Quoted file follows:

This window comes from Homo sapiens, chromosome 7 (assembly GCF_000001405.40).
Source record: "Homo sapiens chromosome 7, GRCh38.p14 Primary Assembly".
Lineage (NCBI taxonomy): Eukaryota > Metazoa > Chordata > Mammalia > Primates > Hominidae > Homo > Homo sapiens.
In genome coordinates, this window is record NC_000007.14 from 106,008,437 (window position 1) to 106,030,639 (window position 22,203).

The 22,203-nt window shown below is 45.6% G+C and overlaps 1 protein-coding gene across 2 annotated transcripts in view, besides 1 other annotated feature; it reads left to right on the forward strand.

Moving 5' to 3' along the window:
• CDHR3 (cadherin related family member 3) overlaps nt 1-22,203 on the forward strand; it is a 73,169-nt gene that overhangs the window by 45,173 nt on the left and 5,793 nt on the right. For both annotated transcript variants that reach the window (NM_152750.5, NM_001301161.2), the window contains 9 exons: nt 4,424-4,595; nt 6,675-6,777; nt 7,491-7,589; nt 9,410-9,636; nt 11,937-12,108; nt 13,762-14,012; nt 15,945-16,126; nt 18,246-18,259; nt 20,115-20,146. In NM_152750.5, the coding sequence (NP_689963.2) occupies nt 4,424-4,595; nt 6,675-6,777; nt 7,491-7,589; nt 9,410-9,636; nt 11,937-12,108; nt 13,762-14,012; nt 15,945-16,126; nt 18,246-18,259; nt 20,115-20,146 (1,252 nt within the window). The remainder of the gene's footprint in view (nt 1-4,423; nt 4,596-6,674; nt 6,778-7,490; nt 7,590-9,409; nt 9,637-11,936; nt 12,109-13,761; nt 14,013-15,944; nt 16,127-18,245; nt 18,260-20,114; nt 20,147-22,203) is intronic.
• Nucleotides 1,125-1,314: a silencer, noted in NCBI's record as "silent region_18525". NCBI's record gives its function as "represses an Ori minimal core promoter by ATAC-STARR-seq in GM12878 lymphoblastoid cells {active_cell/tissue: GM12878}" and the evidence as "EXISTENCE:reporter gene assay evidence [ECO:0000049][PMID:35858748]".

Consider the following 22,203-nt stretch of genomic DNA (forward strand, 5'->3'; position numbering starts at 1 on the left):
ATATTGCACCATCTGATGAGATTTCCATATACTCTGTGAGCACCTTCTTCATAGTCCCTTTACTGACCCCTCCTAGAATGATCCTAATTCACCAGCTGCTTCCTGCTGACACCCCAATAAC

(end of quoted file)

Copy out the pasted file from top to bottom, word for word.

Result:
This window comes from Homo sapiens, chromosome 7 (assembly GCF_000001405.40).
Source record: "Homo sapiens chromosome 7, GRCh38.p14 Primary Assembly".
Lineage (NCBI taxonomy): Eukaryota > Metazoa > Chordata > Mammalia > Primates > Hominidae > Homo > Homo sapiens.
In genome coordinates, this window is record NC_000007.14 from 106,008,437 (window position 1) to 106,030,639 (window position 22,203).

The 22,203-nt window shown below is 45.6% G+C and overlaps 1 protein-coding gene across 2 annotated transcripts in view, besides 1 other annotated feature; it reads left to right on the forward strand.

Moving 5' to 3' along the window:
• CDHR3 (cadherin related family member 3) overlaps nt 1-22,203 on the forward strand; it is a 73,169-nt gene that overhangs the window by 45,173 nt on the left and 5,793 nt on the right. For both annotated transcript variants that reach the window (NM_152750.5, NM_001301161.2), the window contains 9 exons: nt 4,424-4,595; nt 6,675-6,777; nt 7,491-7,589; nt 9,410-9,636; nt 11,937-12,108; nt 13,762-14,012; nt 15,945-16,126; nt 18,246-18,259; nt 20,115-20,146. In NM_152750.5, the coding sequence (NP_689963.2) occupies nt 4,424-4,595; nt 6,675-6,777; nt 7,491-7,589; nt 9,410-9,636; nt 11,937-12,108; nt 13,762-14,012; nt 15,945-16,126; nt 18,246-18,259; nt 20,115-20,146 (1,252 nt within the window). The remainder of the gene's footprint in view (nt 1-4,423; nt 4,596-6,674; nt 6,778-7,490; nt 7,590-9,409; nt 9,637-11,936; nt 12,109-13,761; nt 14,013-15,944; nt 16,127-18,245; nt 18,260-20,114; nt 20,147-22,203) is intronic.
• Nucleotides 1,125-1,314: a silencer, noted in NCBI's record as "silent region_18525". NCBI's record gives its function as "represses an Ori minimal core promoter by ATAC-STARR-seq in GM12878 lymphoblastoid cells {active_cell/tissue: GM12878}" and the evidence as "EXISTENCE:reporter gene assay evidence [ECO:0000049][PMID:35858748]".

Consider the following 22,203-nt stretch of genomic DNA (forward strand, 5'->3'; position numbering starts at 1 on the left):
ATATTGCACCATCTGATGAGATTTCCATATACTCTGTGAGCACCTTCTTCATAGTCCCTTTACTGACCCCTCCTAGAATGATCCTAATTCACCAGCTGCTTCCTGCTGACACCCCAATAAC